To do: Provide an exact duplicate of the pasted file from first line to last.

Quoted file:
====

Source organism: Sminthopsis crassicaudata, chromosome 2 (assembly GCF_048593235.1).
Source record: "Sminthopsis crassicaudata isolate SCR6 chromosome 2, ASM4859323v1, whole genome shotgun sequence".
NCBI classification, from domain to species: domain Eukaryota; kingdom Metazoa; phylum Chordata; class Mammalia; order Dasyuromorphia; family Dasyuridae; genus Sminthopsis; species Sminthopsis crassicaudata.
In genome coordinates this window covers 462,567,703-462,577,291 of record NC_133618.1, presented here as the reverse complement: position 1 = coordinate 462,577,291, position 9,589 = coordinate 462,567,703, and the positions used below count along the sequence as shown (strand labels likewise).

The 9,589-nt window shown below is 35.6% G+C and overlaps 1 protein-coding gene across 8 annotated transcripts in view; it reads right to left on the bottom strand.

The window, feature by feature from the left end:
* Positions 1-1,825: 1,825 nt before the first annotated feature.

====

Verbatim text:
Source organism: Sminthopsis crassicaudata, chromosome 2 (assembly GCF_048593235.1).
Source record: "Sminthopsis crassicaudata isolate SCR6 chromosome 2, ASM4859323v1, whole genome shotgun sequence".
NCBI classification, from domain to species: domain Eukaryota; kingdom Metazoa; phylum Chordata; class Mammalia; order Dasyuromorphia; family Dasyuridae; genus Sminthopsis; species Sminthopsis crassicaudata.
In genome coordinates this window covers 462,567,703-462,577,291 of record NC_133618.1, presented here as the reverse complement: position 1 = coordinate 462,577,291, position 9,589 = coordinate 462,567,703, and the positions used below count along the sequence as shown (strand labels likewise).

The 9,589-nt window shown below is 35.6% G+C and overlaps 1 protein-coding gene across 8 annotated transcripts in view; it reads right to left on the bottom strand.

The window, feature by feature from the left end:
* Positions 1-1,825: 1,825 nt before the first annotated feature.